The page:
Castrate resistant prostate cancer (CRPC) is associated with increased androgen receptor (AR) signaling often brought about by elevated intratumoral androgen biosynthesis and AR amplification. Inhibition of androgen biosynthesis and/or AR antagonism should be efficacious in the treatment of CRPC. AKR1C3 catalyzes the formation of potent AR ligands from inactive precursors and is one of the most upregulated genes in CRPC. AKR1C3 inhibitors should not inhibit the related isoforms, AKR1C1 and AKR1C2 that are involved in 5α-dihydrotestosterone inactivation in the prostate. We have previously developed a series of flufenamic acid analogs as potent and selective AKR1C3 inhibitors (Adeniji A.O. et al., J Med Chem. 2012, 55, 2311). Here we report the X-ray crystal structures of one lead compound 3-((4′-(trifluoromethyl)phenyl) amino)benzoic acid (1) in complex with AKR1C3. Compound 1 adopts a similar binding orientation as flufenamic acid, however, its phenylamino ring projects deeper into a subpocket and confers selectivity over the other AKR1C isoforms. We exploited the observation that some flufenamic acid analogs also act as AR antagonists and synthesized a second generation inhibitor, 3-[4′-(nitronaphthalen-1-amino))benzoic acid (2). Compound 2 retained nanomolar potency and selective inhibition of AKR1C3 but also acted as an AR antagonist. It inhibited 5α-dihydrotestosterone stimulated AR reporter gene activity with an IC50 = 4.7 μM and produced a concentration dependent reduction in androgen receptor levels in prostate cancer cells. The in vitro and cell-based effects of compound 2 make it a promising lead for development of dual acting agent for CRPC. To illuminate the structural basis of AKR1C3 inhibition, we also report the crystal structure of the AKR1C3•NADP+•2 complex, which shows that compound 2 forms a unique double decker structure with AKR1C3.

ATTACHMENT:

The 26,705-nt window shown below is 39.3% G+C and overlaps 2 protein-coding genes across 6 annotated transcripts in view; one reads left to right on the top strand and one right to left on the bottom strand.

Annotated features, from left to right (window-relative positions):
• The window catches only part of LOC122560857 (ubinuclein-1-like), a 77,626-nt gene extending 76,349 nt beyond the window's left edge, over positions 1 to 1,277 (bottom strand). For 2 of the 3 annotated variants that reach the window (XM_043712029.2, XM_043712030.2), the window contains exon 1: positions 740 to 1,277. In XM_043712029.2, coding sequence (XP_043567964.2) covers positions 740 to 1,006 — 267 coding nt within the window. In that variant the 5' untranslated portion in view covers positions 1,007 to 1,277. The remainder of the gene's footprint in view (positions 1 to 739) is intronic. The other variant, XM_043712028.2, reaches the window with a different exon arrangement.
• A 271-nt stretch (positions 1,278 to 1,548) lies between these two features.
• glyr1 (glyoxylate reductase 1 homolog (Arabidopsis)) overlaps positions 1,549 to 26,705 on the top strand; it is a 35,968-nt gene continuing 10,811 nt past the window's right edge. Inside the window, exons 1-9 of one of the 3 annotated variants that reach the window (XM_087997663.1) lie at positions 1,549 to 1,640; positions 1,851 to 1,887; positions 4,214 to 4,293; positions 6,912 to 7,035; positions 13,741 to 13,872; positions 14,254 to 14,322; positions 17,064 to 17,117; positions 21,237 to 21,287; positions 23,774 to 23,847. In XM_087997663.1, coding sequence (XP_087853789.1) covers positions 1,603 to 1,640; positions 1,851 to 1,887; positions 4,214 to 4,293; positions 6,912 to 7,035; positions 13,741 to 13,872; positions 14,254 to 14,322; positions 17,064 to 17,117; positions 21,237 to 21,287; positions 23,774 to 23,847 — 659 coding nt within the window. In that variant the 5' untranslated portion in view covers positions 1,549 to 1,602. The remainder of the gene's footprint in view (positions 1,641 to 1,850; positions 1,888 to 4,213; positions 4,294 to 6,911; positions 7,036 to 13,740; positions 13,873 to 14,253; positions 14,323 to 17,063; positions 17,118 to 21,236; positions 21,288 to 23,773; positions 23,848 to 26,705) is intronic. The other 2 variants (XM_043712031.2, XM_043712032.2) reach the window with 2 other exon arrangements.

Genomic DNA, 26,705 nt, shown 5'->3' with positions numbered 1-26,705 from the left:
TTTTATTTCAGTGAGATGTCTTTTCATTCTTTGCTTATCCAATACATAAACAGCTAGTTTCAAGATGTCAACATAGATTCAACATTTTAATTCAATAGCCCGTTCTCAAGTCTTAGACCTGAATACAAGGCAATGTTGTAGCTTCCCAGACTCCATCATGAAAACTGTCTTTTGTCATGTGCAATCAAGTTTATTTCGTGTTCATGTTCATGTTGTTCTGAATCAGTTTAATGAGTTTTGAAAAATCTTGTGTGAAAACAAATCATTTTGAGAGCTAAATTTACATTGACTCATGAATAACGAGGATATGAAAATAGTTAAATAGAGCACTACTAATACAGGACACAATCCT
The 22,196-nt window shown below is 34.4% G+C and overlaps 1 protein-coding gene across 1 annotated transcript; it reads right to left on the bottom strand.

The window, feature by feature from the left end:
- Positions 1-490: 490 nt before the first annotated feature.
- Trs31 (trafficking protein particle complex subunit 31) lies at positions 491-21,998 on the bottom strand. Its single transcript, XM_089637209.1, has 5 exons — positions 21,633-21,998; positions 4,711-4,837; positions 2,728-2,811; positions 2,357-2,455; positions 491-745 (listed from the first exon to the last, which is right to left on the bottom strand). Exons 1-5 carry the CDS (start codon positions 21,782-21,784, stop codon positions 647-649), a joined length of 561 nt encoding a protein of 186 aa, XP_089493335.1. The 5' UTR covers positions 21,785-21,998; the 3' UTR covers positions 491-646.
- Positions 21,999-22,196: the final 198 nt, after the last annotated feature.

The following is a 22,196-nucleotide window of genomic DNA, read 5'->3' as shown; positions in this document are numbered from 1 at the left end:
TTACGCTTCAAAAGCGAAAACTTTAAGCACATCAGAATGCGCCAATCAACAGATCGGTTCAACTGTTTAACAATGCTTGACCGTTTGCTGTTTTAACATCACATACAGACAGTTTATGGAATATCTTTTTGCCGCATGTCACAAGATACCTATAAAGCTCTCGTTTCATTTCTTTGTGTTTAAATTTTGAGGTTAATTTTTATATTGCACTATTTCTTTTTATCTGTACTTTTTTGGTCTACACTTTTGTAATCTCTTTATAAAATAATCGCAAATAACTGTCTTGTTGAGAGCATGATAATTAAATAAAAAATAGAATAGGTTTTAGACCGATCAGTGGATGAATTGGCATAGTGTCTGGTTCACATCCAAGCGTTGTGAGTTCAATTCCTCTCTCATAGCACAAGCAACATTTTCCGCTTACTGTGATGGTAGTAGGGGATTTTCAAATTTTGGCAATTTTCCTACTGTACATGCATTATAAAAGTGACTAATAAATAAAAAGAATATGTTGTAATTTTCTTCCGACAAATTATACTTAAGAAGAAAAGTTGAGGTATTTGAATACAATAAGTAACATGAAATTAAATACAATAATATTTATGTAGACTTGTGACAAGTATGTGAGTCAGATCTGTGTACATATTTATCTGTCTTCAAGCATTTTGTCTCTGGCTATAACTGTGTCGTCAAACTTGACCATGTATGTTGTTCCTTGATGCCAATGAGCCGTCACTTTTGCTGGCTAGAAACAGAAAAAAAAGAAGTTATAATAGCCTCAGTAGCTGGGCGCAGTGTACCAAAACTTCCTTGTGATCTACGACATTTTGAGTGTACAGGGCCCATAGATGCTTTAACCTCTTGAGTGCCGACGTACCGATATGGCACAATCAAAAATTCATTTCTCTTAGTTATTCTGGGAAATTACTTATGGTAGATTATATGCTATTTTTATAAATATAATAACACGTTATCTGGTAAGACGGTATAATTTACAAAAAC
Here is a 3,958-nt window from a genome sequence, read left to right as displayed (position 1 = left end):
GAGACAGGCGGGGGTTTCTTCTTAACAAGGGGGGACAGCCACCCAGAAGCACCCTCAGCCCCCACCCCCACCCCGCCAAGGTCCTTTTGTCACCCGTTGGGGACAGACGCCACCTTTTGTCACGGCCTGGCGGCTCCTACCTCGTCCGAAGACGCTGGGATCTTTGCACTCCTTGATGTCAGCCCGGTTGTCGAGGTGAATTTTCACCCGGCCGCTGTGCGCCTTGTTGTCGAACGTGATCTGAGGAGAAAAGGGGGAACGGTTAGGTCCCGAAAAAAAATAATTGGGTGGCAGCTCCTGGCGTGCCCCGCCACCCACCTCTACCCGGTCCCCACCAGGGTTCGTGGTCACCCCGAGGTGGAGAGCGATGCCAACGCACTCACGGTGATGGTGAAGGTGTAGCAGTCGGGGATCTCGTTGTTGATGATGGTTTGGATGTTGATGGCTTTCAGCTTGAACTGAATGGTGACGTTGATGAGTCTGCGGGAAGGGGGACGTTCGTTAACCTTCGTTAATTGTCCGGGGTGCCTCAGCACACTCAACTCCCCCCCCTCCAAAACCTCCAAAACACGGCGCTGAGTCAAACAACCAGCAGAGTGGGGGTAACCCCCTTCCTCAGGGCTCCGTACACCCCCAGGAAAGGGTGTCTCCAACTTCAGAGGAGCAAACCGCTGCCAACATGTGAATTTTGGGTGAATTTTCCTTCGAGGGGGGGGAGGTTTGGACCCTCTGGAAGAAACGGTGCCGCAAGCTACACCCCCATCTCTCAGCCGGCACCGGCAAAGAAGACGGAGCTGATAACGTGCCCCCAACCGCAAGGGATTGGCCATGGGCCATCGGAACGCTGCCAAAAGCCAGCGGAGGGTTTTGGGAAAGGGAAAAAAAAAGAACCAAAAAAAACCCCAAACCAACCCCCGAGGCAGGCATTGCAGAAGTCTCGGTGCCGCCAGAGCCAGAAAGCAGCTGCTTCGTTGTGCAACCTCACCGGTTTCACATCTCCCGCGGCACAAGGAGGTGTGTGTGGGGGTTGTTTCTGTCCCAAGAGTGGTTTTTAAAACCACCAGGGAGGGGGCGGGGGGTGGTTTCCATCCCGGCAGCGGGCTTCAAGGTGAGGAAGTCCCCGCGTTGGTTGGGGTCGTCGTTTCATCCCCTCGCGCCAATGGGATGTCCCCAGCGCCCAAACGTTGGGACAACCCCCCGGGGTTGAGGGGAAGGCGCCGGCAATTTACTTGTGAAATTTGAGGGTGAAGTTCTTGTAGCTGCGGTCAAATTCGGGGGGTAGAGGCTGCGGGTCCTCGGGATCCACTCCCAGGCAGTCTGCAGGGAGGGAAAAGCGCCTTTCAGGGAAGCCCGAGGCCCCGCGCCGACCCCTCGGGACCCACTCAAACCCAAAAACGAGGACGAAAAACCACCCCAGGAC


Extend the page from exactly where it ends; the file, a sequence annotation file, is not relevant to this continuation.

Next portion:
doi:10.1016/j.bmcl.2012.03.085
PMCID: PMC3348334  PMID: 22507964
Aldo-keto reductase; non-steroidal anti-inflammatory drugs (NSAIDs); N-phenylanthranilic acids; adaptive androgen biosynthesis; androgen receptor antagonist; competitive inhibition
22.  Metabolism of the Synthetic Progestogen Norethynodrel by Human Ketosteroid Reductases of the Aldo-Keto Reductase Superfamily